I'm sorry, Ashley, but your information is partially misleading, and partially incorrect.
While it is true that a financially emancipated student is classified as an independent for federal financial aid purposes, the process of gaining that emancipation is very complex. A minor seeking "financial emancipation" must file a petition in an appropriate US court of law, and a judge must examine evidence to determine whether that minor is, in fact, completely and totally financially independent of his/her natural parents. If the judge finds that the evidence is sufficiently convincing, he/she will issue a court order that declares the applicant a financially emancipated minor.
Unless the person who asked this question wants to go down to court and pay all the required fees, then gather documents and attend a hearing, the idea of claiming financial emancipation is quite a bit more complicated than you made it sound.
With regard to your remarks about legal guardians - that part of your answer is incorrect. A legal guardian does not qualify as a parent for FAFSA purposes, and an applicant may not use a legal guardian's financial information in completing the FAFSA.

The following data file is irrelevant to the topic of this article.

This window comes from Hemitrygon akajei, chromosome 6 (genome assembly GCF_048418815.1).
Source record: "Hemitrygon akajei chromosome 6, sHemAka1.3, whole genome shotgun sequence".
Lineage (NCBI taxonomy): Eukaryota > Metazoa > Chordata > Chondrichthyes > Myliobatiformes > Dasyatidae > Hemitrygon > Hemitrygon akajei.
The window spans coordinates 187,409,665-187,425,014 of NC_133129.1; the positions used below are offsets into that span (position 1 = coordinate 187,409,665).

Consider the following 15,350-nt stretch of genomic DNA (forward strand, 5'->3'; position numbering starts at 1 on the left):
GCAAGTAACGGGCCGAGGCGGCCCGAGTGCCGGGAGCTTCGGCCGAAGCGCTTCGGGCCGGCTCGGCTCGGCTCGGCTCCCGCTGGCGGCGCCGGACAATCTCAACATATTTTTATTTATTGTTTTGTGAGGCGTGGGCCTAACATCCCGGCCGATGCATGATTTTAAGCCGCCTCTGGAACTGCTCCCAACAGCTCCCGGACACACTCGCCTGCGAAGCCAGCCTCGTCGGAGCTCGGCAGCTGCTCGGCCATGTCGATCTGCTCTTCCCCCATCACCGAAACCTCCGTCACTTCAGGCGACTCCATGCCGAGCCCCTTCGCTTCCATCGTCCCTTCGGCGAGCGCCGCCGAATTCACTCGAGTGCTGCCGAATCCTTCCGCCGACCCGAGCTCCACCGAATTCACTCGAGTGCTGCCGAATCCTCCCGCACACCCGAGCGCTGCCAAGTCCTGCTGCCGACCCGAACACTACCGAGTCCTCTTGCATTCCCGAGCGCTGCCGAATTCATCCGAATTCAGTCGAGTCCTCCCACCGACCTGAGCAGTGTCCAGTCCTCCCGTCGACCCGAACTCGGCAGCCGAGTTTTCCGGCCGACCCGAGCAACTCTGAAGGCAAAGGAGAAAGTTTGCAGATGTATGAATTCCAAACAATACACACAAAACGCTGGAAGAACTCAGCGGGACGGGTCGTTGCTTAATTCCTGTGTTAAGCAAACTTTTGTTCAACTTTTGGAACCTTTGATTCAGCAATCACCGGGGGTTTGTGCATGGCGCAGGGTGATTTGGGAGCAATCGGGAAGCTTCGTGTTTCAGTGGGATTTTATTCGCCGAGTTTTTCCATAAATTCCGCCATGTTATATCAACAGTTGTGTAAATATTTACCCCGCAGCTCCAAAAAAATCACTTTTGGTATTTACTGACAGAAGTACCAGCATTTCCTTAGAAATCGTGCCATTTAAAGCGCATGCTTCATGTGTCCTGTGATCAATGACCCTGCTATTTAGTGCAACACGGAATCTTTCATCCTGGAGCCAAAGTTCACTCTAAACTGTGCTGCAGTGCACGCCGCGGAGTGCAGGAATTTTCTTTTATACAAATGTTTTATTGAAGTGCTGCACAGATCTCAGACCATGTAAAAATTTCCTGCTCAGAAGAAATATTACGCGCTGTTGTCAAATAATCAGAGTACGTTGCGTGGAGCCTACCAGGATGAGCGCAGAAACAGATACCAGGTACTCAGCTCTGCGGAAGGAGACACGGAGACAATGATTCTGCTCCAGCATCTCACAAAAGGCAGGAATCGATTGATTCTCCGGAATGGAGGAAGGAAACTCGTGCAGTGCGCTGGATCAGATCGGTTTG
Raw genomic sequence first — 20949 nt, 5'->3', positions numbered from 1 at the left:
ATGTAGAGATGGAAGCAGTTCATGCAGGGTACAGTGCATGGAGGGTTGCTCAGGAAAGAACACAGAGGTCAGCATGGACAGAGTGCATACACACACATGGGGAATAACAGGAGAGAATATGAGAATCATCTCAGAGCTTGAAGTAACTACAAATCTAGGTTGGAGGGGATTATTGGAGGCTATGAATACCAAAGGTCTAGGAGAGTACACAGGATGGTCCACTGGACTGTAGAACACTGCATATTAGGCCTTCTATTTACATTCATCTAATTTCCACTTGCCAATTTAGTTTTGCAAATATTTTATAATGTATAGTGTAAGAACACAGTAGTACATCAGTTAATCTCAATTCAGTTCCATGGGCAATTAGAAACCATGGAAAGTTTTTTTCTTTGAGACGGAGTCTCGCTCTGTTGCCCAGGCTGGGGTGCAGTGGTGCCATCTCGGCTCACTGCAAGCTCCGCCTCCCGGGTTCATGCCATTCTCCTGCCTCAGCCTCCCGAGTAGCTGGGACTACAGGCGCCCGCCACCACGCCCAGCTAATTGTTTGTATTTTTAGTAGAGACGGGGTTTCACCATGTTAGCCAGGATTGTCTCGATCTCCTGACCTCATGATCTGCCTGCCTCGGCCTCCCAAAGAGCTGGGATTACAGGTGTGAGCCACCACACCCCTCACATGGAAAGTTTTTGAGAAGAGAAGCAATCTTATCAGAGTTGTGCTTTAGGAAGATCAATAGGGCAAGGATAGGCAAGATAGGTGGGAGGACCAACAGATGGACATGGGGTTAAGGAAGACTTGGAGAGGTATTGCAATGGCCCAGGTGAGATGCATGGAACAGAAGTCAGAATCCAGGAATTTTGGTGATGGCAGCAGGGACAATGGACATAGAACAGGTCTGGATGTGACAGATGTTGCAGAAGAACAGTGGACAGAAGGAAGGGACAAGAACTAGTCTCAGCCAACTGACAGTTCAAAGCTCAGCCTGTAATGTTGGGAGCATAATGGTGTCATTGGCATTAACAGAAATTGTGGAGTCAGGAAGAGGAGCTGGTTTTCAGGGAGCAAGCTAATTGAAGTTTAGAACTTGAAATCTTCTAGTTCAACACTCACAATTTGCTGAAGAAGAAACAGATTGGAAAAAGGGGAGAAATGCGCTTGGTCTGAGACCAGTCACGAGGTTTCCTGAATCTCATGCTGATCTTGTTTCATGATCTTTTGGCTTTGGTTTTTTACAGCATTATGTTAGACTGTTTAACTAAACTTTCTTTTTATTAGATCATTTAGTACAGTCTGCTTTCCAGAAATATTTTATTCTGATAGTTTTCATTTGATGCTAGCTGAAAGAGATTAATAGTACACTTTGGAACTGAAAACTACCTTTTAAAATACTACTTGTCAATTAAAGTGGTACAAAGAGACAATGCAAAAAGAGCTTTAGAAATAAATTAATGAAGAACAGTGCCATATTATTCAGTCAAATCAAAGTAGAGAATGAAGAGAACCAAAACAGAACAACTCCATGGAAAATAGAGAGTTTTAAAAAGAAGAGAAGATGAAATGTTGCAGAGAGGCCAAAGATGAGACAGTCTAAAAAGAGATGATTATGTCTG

The only "substitute" for a natural parent is an adoptive parent. You can only use another person's financial information if they have legally adopted you. There is a significant legal distinction between guardianship and adoption - one is not a substitute for the other.
It's important that this information be corrected, for the benefit of the questioner, and any other curious students who read the responses to this question. Otherwise, I hope I have not embarrassed or insulted you, in any way.
Good luck to both of you! I hope this helped.
Your best bet is to go to your Legal Aid office. Lawyers can't make a living if they sit at a website all day and dole out free legal advice.